Generally, when people hear the term hacking, they immediately think of a young kid locked away in a basement trying to break into a secure server, computer, or website that is protected by a password. At least that’s what I think about, but there are many forms of “hacking,” and they certainly aren’t all bad. In August, we invited speakers from all walks of life who are pushing the hacking envelope in areas such as government, law, and company culture. Let’s dive in!
Jason Hibbets from Red Hat is up first:
Fun Fact: This was Jason’s third time speaking at RTP180! We love having him as each time he comes to talk, he’s got a new drive, mission, and goal. This time, he’s out to improve the citizen experience. What does this mean? To Jason it means finding ways to make government more transparent and collaborative. Jason goes on to explain that a lot of us view government in the same way, which is we put taxes in and get services out. In other words, you pay money in, you get a service like police protection or trash collection in return. Jason, however, views government a little differently. He looks at it as a community.
To learn how he’s hacked a better government system, you’ll have to watch his talk on Youtube HERE.
Zeydy Ortiz – Datacrunch Lab
Dr. Ortiz recently discovered her love for hacking through a hackathon, and took the stage to tell us all about hacking for fun. Not to be confused with a marathon, a hackathon is an event, typically lasting for several days, in which a group of like-minded individuals come together to preform collaborative computer programming. Some companies will host hackathons when they need a quick solution for a new piece of software or when “all hands on deck” are needed to help solve a crucial problem. In fact, during a recent hackathon, Zeydy was a part of a team that helped to create a new piece of software to solve a real ongoing problem.
To hear about the software and problem her and her team solved, watched her Youtube video HERE.
Kevin Lee – Hacking the Law Meetup
I think we all can agree that we are scared to call an attorney for the fear of billable hours. We’ve been trained to think that attorneys start the time clock the moment they answer the phone. In some cases, this is true, which is why Kevin is working on a way to hack the current system and create a new, innovative way in which we do business with attorneys. He jokes that he told an attorney friend of his that he can make him 25% more efficient in which the friend replied “Why would I want to do that?! I get paid by the hour!” All joking aside, Kevin launched into several talking points surrounding “legal hacking and what it is.”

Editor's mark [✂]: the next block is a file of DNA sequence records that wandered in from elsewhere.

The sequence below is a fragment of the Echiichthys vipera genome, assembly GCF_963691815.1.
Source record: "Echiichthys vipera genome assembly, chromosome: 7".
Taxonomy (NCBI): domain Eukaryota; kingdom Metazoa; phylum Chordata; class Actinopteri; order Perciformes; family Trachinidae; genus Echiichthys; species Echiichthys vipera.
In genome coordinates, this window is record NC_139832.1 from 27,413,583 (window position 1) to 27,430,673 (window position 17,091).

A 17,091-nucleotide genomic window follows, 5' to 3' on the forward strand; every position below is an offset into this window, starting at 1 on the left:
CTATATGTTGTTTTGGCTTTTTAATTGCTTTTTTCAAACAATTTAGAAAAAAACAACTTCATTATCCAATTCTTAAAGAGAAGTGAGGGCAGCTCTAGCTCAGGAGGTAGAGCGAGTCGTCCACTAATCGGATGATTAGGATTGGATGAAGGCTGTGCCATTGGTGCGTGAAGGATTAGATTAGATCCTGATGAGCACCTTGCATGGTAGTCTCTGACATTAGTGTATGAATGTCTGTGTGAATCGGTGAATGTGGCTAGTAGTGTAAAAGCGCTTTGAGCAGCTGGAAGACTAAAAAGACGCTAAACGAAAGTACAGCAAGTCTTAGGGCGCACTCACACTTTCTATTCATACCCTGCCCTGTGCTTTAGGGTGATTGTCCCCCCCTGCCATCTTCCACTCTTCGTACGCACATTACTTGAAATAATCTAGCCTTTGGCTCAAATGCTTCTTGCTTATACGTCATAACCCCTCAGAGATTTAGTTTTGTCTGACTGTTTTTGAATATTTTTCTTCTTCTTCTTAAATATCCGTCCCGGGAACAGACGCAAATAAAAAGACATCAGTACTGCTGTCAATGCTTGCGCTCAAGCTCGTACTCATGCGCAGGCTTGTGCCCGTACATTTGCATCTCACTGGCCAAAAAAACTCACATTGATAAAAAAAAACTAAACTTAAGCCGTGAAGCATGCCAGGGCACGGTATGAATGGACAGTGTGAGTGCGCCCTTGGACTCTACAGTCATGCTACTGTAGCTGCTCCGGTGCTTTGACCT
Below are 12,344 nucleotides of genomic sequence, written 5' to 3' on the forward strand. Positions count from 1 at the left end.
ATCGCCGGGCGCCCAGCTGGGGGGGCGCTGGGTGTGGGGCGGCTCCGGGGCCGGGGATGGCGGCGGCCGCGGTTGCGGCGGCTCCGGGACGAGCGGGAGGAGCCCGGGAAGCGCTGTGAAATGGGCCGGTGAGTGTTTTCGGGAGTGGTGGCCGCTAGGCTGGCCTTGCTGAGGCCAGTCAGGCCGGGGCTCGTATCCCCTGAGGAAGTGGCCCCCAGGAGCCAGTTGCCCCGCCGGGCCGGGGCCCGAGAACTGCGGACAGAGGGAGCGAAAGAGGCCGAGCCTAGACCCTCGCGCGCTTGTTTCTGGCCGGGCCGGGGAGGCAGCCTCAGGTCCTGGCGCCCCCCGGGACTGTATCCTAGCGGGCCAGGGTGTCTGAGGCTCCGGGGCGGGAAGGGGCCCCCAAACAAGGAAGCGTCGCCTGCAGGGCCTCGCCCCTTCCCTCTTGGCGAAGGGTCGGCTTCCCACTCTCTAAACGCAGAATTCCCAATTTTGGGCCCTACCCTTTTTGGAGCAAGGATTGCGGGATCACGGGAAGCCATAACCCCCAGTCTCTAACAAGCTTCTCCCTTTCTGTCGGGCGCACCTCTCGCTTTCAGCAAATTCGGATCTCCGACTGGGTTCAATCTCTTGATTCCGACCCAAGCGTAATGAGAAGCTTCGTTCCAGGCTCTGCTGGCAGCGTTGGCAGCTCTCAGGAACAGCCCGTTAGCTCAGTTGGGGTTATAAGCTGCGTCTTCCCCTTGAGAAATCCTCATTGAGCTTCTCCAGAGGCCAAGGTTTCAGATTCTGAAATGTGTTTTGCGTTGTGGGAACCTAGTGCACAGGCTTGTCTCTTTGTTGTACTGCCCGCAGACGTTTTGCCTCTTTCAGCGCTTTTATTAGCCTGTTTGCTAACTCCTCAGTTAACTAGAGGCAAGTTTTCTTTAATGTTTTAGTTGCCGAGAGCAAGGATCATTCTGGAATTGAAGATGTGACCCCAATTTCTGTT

Now that I’ve teed it up for you, it’s up to you to watch Kevin’s Youtube video to bring it all full circle HERE.
Melissa Kennedy – Innovate 48
We need to redefine innovation. According to Melissa, her definition of innovation is change that matters. She challenged the room to think about that for a second and then went on to say, “If everyone could do one change in their sphere of influence or area of expertise – could you imagine the type of shift in a company or the entire world this would cause if it happened?” For this to work, we must change the institution and how we actual innovate. Instead of putting our best and brightest in silos, we must allow them to work together. This is where Melissa’s “Smart Speed” system comes into play. The best and brightest working together for 48 hours to come up with solutions to problems. Through doing this she has generated over $1 Billion in sales for her clients in less than 2 years, 48 hours at a time. What’s wild is that she’s not finished yet. She went on to explain the next step in the process and how to create “leadovators.”
For that, you’ll have to watch her Youtube video HERE.
Join us next month as we showcase Women in Business. Don’t miss it, we have a stellar lineup ready to share.